Between the movie Fargo and electing a pro wrestler as governor, Minnesota has given us some laughs lately. The state served up more merriment last week—you betcha!—when University of Minnesota president Mark Yudof announced the school's self-imposed penalty against its men's basketball team for a massive cheating scandal (SI, June 14). With a perfect deadpan delivery, Yudof banned the Gophers from playing in the 2000 NCAA or NIT tournaments. He said he wanted to show that his school "meant business" and could police itself.
Now that's funny. Minnesota has been picked as low as 11th in the Big Ten under first-year head coach Dan Monson, so banning the Gophers from the postseason sounds a lot like barring the Saints from the Super Bowl. More important, the punishment hardly fits the crime. In the face of misconduct that included the ghostwriting of players' course work by a university staffer, travel irregularities involving the coaching staff, and callous treatment by school officials and police toward women who said they had been sexually harassed by athletes, this ban is like a vow from Jeffrey Dahmer to work on his table manners.
Ever the jester, Yudof says his sanctions are in the "middle range of penalties." The low range would presumably entail changing the flavor of Gatorade in the Gophers' cooler. With the university's probe entering its eighth month, only two people have lost their jobs. Academic counselor Alonzo Newby was fired after refusing to cooperate with school investigators, and coach Clem Haskins skipped town with a $1.5 million buyout. Holy Golden Gopher Parachute! Vice president McKinley Boston—who apparently allowed his buddy Haskins to set up an independent academic support system for the basketball team—is still on the job, along with men's athletic director Mark Dienhart and the school's NCAA compliance director, Chris Schoeman.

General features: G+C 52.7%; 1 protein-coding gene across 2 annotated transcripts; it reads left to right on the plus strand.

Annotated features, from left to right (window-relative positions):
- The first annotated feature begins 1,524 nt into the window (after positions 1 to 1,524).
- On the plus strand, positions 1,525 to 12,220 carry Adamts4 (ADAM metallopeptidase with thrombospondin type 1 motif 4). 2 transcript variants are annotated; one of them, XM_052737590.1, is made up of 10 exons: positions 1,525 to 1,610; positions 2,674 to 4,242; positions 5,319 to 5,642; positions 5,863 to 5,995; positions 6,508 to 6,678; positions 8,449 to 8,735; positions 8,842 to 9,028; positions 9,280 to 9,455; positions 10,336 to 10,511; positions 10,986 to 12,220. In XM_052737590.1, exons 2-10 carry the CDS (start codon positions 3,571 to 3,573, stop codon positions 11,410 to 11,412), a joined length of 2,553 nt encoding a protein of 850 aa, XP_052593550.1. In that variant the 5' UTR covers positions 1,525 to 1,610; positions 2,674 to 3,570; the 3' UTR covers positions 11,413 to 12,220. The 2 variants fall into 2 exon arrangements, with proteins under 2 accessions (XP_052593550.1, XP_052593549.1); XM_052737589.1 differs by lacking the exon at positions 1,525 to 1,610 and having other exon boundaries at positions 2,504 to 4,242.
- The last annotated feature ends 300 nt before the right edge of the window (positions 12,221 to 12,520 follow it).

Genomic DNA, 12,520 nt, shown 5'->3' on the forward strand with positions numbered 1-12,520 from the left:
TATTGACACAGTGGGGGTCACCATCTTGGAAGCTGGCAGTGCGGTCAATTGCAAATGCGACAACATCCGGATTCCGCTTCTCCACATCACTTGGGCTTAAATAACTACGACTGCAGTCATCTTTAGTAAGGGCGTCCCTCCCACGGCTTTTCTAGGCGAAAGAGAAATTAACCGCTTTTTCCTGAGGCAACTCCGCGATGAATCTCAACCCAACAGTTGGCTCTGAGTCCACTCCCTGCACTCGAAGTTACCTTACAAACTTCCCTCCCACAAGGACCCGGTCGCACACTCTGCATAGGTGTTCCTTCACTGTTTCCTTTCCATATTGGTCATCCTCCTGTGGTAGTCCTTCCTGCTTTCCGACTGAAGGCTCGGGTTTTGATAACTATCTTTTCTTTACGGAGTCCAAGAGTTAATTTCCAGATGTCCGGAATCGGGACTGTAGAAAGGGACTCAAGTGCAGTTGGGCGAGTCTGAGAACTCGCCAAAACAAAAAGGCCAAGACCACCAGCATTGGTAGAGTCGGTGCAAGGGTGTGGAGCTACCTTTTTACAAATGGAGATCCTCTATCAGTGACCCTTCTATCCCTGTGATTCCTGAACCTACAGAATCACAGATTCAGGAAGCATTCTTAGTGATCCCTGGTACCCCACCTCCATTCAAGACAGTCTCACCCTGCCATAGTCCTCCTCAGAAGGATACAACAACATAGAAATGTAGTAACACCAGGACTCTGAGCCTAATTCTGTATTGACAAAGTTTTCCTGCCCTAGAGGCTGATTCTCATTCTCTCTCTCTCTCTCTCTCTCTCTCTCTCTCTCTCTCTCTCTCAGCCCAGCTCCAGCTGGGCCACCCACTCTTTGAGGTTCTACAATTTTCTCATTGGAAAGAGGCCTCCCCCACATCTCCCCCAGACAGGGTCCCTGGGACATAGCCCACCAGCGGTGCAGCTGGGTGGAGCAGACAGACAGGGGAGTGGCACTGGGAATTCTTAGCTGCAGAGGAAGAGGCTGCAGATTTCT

Of course, Yudof's act was in keeping with the blueprint for beleaguered schools. After getting caught breaking the rules, a university punishes itself in hopes of returning to the NCAA's good graces. For that to work, though, the sanctions must at least approach the severity of the violations. Otherwise the self-punisher's words ring as hollow as Haskins's avowal of his innocence. When the NCAA reviews Yudof's measures, you can bet it will send Minnesota a simple message: Get serious.